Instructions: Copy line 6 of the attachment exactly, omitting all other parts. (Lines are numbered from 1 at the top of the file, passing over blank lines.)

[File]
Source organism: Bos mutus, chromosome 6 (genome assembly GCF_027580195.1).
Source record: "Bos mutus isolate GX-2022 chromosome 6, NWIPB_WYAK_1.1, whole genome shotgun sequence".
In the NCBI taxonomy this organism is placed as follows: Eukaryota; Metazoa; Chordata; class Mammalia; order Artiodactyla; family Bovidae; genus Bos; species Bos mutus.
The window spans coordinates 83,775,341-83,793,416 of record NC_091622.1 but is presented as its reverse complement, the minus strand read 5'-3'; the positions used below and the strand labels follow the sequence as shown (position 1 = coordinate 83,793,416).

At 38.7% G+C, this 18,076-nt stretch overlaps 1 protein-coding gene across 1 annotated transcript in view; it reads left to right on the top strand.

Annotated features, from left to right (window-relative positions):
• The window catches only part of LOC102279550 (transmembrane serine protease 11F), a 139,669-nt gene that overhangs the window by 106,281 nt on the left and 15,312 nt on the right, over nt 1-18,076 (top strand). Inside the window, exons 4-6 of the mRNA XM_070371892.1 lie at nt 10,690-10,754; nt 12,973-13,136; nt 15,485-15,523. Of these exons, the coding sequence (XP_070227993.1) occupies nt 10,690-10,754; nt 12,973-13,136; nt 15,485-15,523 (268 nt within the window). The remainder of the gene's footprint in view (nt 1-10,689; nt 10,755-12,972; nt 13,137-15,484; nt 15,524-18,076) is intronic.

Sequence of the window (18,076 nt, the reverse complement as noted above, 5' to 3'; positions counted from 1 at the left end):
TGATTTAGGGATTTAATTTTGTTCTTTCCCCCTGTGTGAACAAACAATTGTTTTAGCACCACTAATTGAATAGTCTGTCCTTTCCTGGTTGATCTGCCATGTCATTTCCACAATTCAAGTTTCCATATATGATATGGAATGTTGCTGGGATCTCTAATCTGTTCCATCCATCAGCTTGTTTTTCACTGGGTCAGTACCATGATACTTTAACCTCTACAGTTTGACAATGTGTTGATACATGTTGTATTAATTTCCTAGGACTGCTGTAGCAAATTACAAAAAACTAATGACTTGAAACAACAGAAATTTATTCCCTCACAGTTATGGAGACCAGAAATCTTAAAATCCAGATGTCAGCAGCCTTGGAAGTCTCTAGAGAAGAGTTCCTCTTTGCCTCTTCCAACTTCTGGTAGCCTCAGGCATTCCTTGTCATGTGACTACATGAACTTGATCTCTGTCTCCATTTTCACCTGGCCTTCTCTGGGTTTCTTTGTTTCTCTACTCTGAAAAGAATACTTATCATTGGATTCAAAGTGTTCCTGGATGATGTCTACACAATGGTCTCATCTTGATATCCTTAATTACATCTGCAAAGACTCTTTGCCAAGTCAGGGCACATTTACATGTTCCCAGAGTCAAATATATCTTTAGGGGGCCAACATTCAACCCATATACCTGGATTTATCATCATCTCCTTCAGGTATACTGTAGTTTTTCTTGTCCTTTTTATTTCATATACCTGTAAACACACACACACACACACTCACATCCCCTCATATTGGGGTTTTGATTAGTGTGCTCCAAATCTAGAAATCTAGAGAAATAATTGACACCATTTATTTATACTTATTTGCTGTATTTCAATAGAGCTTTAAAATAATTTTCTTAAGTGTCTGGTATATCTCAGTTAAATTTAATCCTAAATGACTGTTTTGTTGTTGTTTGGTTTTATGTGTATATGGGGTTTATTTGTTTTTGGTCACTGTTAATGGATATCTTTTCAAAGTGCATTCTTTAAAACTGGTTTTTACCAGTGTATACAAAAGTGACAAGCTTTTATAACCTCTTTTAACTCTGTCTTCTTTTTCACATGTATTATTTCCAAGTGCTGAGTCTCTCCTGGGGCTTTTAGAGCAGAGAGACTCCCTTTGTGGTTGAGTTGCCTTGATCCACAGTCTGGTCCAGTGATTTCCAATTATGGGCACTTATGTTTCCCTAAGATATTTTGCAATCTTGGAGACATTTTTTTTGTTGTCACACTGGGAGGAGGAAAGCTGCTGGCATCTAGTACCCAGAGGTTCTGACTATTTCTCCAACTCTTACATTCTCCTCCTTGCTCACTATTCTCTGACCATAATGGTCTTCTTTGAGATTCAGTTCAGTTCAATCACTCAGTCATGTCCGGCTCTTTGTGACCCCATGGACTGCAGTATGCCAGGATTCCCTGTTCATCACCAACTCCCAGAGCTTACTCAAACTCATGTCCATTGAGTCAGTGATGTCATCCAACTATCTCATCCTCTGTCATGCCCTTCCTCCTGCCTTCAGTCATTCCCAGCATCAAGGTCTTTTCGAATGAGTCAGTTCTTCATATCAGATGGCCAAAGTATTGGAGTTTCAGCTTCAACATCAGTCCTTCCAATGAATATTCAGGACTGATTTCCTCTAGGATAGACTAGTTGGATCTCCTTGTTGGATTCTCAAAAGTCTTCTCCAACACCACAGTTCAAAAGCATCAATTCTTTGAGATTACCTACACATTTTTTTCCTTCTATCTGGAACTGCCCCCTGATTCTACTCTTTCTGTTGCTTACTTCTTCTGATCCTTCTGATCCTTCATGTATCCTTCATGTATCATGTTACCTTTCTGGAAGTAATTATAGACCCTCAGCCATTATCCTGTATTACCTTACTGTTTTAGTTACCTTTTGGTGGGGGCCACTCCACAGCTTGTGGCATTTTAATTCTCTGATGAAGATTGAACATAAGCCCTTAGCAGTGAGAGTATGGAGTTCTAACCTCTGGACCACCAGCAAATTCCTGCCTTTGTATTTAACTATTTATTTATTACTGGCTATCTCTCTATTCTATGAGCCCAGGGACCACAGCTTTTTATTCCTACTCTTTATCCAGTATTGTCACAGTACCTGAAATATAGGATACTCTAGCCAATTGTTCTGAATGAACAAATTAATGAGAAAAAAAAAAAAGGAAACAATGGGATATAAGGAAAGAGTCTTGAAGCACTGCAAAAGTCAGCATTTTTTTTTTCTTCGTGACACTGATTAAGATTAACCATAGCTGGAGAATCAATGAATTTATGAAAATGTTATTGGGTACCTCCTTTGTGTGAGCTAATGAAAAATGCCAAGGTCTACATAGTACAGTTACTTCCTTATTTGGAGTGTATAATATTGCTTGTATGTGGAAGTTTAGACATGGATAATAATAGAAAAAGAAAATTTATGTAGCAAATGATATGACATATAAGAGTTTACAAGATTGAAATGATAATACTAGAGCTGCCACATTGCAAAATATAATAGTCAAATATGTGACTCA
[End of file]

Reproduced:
Annotated features, from left to right (window-relative positions):